lost government issued documents

Using Birth & Death Certificates to Create a Family Tree

Finding out family history can lead to very exciting discoveries. Perhaps you are a descendant of a founding father, famous artist, or will find long lost family members. No matter what you are looking for in your family’s lineage, you will need to have access to both birth and death certificates to help complete a family tree. While gaining access to vital records is easy in today’s day and age, it may not be so easy to find records of your families past without some research.

Vital records as formal certificates did not become common until later in America’s history. Birth certificates were standardized in the late 1930’s. Prior to the standard birth certificate, it was common for the practicing religion to keep documentation of births and deaths. Once you know where to start, using birth and death certificates to create your family tree can help you follow maiden names or name changes throughout your family line. Next, you can start unlocking information that can be passed down to your children, down to their children, and throughout the family for years to come. Here are some helpful steps on how you can start creating a family tree with your vital records.

  • Start by asking living family members for family information. You should start with your oldest living relative to get information as far back as possible. Welcome the stories they tell, you never know which ones may prove to be helpful in your search!
  • Once you have an idea of your family story, start by going backwards. This may sound strange but if you can start with your personal history, then your parents, and then their parents, you will get a good deal of information to start a family tree.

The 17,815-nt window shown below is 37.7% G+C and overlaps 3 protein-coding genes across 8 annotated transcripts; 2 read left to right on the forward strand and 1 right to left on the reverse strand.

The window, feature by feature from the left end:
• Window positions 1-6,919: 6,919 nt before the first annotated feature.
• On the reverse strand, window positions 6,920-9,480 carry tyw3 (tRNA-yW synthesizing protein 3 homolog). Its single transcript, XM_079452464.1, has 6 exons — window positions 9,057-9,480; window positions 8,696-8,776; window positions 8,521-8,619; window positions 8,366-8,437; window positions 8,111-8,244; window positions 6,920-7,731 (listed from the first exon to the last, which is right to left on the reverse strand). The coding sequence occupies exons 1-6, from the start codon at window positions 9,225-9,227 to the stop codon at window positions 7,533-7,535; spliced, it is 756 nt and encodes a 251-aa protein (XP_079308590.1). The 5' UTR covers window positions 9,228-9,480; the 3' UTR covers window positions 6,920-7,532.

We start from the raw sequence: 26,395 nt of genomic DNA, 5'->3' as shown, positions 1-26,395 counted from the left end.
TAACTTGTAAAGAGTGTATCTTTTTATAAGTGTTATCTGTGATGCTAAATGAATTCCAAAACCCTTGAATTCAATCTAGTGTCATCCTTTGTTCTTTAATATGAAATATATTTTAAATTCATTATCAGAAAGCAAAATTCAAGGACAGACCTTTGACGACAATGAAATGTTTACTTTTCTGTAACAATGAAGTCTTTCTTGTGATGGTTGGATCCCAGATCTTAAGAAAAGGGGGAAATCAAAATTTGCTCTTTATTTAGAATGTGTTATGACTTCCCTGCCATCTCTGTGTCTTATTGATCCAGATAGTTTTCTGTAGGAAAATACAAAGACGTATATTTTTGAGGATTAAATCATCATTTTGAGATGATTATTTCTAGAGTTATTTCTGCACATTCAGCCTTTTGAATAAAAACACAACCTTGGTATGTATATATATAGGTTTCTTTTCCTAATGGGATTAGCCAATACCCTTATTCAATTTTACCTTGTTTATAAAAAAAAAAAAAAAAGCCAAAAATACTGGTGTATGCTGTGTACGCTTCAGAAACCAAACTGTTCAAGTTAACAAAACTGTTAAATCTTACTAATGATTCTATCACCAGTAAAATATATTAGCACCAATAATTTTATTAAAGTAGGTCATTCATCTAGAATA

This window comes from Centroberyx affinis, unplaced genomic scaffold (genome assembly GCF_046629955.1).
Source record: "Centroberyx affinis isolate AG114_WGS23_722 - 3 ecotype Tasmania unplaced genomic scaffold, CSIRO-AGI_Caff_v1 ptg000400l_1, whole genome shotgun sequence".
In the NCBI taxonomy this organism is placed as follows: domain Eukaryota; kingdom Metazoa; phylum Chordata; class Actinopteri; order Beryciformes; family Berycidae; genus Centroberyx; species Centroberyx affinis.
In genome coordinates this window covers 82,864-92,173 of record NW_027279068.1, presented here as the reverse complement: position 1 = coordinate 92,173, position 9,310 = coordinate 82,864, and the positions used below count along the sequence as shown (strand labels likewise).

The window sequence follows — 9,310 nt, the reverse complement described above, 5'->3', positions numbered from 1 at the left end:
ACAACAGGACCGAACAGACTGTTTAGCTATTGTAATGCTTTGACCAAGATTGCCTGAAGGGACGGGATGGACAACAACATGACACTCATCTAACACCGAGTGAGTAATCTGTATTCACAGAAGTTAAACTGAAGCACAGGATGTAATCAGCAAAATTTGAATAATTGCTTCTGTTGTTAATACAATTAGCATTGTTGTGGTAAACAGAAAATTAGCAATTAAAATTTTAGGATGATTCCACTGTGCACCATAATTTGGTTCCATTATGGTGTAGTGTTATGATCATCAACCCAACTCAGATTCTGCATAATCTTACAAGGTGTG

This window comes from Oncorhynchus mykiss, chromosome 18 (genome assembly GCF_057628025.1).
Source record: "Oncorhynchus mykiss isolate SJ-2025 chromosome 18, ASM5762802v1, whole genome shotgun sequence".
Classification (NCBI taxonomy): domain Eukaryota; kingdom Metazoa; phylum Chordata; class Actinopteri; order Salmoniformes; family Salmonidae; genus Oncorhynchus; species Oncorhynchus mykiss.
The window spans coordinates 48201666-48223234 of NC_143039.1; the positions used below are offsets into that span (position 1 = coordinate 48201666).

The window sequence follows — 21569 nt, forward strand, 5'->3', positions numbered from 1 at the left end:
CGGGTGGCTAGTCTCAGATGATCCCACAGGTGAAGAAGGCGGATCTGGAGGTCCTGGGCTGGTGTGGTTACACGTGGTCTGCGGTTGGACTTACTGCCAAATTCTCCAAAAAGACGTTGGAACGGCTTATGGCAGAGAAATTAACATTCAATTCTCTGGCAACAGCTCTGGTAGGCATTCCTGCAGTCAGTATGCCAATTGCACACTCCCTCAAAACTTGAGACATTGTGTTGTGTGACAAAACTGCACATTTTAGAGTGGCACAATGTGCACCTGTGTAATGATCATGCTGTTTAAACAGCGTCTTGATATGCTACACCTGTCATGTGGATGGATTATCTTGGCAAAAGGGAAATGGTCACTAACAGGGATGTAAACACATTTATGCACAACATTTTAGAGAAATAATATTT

• Research birth certificates, death certificates, and marriage certificates for family members who lived long before you. Remember that it wasn’t common to use a government recorded birth certificate in the United States prior to the 1900’s. You can look for information in both religious records such as The Church Of Jesus Christ Of Latter-Day Saints Family History Centers online resource or Census Records for helpful genealogy records. You can search through census records online by doing a search, in person in Washington DC, or at your local library.
  • While handwriting family information down may seem helpful, it is recommended that you start a family map or chart that can be saved on your computer. A digital copy can easily be shared to other family members so they can help add information and can also help keep you organized.

Researching family history is fun and can help bring family together. If you need help obtaining vital records during your search, you can visit VitalChek. We are a leading vital records provider and make obtaining your personal records simple.


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